like Hall & Oates, Eddie Money, Smokey

Robinson and others. But creative differences

and life priorities led to Scott's departure from

the band.

"I don't think it was intentional to walk away for

so long," he says. "Daily realities of life sort of

caught up with me. I had more responsibility in

the other career I had going, and suddenly a year

turned into five years turned into almost 20.

Scott started attending jam sessions and sitting

in with friends. "It was a gradual awakening," he

says. "I realized that music was missing from my life."

Things started to pick back up for Scott in 2009,

beginning with his return to the stage at the

songwriter showcase. During the past year, Scott

has traveled back and forth to Nashville, where

he rebuilt his confidence in performing.

Now comes the CD, a stunning collection of

songs that he calls "music for adults." He says he

wanted "to reflect my state of mind at this stage

of the game, after having not done this for so


Sunday's performance will be a listening-room

experience. Scott will share stories about his

music and perform with his eight-piece band.

- The Detroit Free Press February 2010


Jeff Scott...The Long Way Home (CD; February 2012)

Jeff Scott...Begin Again (CD; January 2010)

The Big Picture...The Big Picture (CD; January 1992)

Jeff Scott...My Love b/w Heat Lightning (single; 1985)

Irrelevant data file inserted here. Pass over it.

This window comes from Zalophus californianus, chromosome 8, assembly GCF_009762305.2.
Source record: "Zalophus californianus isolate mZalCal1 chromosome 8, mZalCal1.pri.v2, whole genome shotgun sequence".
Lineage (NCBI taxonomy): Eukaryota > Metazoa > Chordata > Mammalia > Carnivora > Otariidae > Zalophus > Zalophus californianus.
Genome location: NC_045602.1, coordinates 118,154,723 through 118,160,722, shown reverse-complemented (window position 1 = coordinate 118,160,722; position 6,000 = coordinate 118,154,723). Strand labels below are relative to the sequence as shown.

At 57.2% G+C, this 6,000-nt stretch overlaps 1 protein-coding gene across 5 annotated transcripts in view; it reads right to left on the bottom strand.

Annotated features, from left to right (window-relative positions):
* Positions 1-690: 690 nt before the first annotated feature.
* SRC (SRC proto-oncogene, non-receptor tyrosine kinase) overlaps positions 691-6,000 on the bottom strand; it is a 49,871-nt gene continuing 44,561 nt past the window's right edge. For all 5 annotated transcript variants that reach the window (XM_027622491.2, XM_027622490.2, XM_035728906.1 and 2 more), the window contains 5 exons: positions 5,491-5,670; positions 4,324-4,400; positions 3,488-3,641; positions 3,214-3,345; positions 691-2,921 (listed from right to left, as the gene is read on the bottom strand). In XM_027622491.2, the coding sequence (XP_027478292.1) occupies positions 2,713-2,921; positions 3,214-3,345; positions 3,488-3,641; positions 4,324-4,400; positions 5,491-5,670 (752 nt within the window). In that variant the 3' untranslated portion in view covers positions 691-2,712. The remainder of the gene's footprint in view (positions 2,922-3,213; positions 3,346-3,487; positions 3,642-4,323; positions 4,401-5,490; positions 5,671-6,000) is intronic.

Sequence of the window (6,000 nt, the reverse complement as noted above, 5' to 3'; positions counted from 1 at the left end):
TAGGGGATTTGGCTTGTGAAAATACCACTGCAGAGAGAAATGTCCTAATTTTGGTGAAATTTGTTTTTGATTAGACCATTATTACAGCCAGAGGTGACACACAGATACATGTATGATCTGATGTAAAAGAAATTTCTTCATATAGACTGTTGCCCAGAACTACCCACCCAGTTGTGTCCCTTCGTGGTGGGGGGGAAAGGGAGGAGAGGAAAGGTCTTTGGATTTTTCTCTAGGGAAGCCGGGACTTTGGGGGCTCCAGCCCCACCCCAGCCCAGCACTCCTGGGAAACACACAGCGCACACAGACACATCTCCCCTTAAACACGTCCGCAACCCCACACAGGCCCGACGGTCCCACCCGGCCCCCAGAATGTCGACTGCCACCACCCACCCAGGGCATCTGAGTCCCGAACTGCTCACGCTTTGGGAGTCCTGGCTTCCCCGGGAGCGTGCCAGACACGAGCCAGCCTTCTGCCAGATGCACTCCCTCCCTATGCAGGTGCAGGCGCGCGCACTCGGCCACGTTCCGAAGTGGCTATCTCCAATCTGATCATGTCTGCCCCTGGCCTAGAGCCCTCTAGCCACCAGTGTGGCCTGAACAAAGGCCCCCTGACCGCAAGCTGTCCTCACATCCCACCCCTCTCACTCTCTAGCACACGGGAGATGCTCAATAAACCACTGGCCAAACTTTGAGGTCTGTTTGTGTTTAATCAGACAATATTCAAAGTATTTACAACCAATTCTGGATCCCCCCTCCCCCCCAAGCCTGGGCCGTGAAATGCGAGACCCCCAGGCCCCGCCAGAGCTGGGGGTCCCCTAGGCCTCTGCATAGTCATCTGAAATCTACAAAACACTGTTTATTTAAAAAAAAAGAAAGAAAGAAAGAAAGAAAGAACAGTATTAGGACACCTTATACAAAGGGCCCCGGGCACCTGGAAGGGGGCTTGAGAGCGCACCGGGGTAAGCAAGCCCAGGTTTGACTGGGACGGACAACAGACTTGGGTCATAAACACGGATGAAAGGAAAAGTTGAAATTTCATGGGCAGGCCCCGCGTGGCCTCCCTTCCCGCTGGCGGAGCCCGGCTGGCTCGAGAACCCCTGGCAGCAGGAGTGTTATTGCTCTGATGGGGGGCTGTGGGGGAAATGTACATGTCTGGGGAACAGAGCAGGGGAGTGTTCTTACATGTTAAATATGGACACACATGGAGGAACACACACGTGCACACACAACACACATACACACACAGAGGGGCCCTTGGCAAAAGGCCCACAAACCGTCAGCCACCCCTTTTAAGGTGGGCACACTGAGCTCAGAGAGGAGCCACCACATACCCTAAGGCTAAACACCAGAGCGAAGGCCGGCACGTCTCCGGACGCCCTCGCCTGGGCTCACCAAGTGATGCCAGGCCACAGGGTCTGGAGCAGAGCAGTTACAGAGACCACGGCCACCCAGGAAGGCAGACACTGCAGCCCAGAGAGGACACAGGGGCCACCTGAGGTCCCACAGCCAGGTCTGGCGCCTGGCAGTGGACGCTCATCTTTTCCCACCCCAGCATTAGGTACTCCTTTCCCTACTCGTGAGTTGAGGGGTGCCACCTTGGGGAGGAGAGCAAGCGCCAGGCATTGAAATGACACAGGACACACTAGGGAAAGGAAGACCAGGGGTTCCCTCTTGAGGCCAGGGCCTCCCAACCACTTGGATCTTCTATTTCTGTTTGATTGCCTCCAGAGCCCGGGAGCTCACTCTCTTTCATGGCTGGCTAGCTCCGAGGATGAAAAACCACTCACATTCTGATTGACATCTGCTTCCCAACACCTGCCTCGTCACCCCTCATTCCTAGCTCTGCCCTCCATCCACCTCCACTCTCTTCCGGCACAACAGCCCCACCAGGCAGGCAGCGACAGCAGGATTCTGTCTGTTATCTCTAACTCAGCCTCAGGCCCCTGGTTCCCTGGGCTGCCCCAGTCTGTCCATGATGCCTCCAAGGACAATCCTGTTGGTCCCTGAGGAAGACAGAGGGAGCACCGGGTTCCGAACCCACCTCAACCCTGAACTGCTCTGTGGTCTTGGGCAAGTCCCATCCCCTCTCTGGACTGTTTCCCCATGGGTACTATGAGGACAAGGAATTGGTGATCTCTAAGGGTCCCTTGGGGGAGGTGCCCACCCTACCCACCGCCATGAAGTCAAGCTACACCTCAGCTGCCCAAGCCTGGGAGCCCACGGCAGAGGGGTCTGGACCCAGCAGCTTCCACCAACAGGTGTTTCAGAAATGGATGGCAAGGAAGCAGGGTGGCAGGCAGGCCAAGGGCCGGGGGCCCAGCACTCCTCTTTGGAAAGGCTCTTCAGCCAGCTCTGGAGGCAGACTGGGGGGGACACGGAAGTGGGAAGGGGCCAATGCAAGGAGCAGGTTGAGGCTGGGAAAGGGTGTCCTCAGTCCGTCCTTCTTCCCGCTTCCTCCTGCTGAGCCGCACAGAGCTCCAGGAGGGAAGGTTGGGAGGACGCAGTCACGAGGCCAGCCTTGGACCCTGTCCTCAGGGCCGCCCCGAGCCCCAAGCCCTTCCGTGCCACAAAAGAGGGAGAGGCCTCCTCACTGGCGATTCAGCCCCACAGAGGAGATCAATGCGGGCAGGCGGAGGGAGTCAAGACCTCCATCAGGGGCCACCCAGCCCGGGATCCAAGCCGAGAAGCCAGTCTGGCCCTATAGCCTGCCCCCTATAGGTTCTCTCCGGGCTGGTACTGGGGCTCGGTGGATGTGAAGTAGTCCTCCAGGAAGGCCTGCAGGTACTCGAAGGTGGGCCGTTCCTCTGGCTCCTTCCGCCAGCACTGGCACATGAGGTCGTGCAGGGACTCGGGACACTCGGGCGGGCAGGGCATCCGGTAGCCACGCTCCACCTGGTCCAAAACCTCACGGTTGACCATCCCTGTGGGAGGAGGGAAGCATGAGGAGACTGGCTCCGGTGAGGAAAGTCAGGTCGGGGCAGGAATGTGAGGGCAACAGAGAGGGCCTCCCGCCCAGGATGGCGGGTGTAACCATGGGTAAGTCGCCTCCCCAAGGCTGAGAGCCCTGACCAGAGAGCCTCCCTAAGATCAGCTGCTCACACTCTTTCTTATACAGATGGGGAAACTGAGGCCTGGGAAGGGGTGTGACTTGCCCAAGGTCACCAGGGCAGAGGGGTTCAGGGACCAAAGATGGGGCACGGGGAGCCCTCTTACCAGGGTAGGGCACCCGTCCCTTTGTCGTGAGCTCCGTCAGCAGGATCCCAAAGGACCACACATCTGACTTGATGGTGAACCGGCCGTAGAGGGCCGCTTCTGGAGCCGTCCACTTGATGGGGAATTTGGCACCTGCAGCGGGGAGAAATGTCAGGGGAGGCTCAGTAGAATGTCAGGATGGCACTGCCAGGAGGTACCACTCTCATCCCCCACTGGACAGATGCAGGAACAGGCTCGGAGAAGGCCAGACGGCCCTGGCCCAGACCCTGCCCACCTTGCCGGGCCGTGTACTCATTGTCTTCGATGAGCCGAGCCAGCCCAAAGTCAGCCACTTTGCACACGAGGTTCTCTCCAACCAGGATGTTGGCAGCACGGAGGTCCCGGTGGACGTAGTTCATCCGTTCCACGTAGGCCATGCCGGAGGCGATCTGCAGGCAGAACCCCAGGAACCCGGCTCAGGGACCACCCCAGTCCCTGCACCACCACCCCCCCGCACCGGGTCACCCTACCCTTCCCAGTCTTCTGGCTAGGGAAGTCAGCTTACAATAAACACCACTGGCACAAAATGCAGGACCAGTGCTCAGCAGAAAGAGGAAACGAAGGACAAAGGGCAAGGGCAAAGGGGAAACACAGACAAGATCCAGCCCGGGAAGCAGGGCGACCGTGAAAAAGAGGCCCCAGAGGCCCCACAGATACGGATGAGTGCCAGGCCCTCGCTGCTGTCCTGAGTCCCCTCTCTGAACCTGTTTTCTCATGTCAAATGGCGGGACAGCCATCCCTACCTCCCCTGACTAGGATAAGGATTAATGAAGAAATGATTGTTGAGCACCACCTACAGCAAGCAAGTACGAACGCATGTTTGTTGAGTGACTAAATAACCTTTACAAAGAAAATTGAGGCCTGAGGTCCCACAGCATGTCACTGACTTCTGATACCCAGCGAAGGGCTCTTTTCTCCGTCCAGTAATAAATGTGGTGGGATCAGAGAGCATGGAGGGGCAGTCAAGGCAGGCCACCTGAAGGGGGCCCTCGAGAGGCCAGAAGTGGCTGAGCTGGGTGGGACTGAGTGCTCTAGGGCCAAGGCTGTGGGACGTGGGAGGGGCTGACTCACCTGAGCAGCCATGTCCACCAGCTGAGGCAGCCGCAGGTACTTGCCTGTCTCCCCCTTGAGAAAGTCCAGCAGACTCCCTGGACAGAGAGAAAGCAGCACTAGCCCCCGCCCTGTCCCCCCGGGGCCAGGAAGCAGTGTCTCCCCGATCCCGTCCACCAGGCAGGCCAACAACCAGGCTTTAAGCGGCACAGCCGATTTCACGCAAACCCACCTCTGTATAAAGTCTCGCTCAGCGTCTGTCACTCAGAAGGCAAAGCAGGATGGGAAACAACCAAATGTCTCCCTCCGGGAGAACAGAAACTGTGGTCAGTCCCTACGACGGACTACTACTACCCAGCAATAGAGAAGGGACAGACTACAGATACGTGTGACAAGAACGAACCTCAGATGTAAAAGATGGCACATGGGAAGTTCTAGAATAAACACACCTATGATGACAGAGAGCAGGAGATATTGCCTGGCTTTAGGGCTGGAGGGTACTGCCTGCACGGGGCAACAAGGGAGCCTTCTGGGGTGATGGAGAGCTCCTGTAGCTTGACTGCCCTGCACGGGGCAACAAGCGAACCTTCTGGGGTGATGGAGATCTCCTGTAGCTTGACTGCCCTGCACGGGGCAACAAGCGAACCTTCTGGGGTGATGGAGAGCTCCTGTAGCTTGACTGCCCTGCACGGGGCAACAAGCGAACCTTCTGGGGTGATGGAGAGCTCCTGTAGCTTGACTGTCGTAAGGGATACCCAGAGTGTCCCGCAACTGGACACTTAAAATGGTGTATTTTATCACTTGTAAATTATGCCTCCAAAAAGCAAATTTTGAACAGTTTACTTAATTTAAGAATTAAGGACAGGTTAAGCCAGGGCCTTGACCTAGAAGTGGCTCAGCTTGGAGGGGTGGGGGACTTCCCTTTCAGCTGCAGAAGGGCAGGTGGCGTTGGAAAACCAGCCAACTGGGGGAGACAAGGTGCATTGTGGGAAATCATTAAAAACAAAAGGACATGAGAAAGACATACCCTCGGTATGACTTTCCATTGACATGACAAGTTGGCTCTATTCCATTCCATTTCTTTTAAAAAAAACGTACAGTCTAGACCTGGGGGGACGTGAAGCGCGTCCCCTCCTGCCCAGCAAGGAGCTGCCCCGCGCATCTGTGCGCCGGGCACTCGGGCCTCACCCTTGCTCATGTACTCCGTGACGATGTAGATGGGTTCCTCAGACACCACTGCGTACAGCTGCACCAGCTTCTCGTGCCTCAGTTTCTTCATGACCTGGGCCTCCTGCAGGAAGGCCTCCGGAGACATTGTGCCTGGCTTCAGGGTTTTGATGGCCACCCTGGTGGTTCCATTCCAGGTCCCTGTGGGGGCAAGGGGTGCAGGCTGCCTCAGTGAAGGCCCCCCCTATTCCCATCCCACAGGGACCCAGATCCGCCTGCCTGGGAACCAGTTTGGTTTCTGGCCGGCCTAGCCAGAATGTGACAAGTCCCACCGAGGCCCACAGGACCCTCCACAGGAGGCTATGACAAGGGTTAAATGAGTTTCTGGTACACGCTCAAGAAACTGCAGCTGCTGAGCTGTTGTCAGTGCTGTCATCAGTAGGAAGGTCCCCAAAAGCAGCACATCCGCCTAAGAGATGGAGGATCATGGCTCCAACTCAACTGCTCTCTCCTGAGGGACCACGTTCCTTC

Jeff Scott...Show A Little Faith (single; 1984)



Nominated for a 2012 Detroit Music Award for Outstanding Acoustic Vocalist, and nominated for a 2011 Detroit Music Award for Outstanding Recording Acoustic/Folk, and with his work characterized as "a stunning collection of songs" by the Detroit Free Press, Jeff Scott is redefining the notion of the singer-songwriter for today's adult listeners. Jeff has been recognized as an artist with a commitment to telling stories and uncovering feelings that are rare in their emotional clarity, and as a true song craftsman, creating gem-like combinations of lyrics and music that are seamless in their effect: beauty and memorability.

With the release of his CD, "Begin Again," in early 2010, Jeff reentered the music scene with a definitive statement of life, love and relationships, and ended a hiatus of close to 17 years. Given the interest in the work, he assembled a group of musicians to replicate the music live...and has been a sell-out draw in listening clubs in metropolitan Detroit. Moreover, Nashville has listened and approved, and Jeff's songs are represented there by one the nation's premier song placement agencies. Jeff has been featured on WJBK-FOX 2 TV, WXYZ-ABC TV, Mitch Albom's nationally syndicated radio show on WJR-AM 760 in Detroit, and in The Detroit Free Press, The Detroit News, HOUR Detroit Magazine, The Oakland Press, The Metro Times and more. His sets at the 2010 and 2011 Ford Arts, Beats and Eats Festival drew the acoustic stage's largest crowd of the three-day weekend.

Jeff's new CD, The Long Way Home, is set for release on Blue Boundary Records in February 2012. Featuring 10 songs, the CD is a significant step forward in sound and substance for the artist, and will feature the single, "In California." Jeff will support the release with various media appearances and live performances now being scheduled.

Jeff is the former co-leader of The Big Picture, winner of the national Marlboro Music Talent Roundup. They became festival draws and took on opening act duties for Hall & Oates, Richard Marx, Eddie Money, Smokey Robinson and more. Jeff and his bandmates released one album, The Big Picture, produced by Andre Fischer (Rufus, Natalie Cole) and Woody Woodruff (David Foster, Chicago). Has worked with Johnny Trudell, Ortheia Barnes, Millie Scott, Ursula Walker and Buddy Budson, Duane Allen Harlick, and more.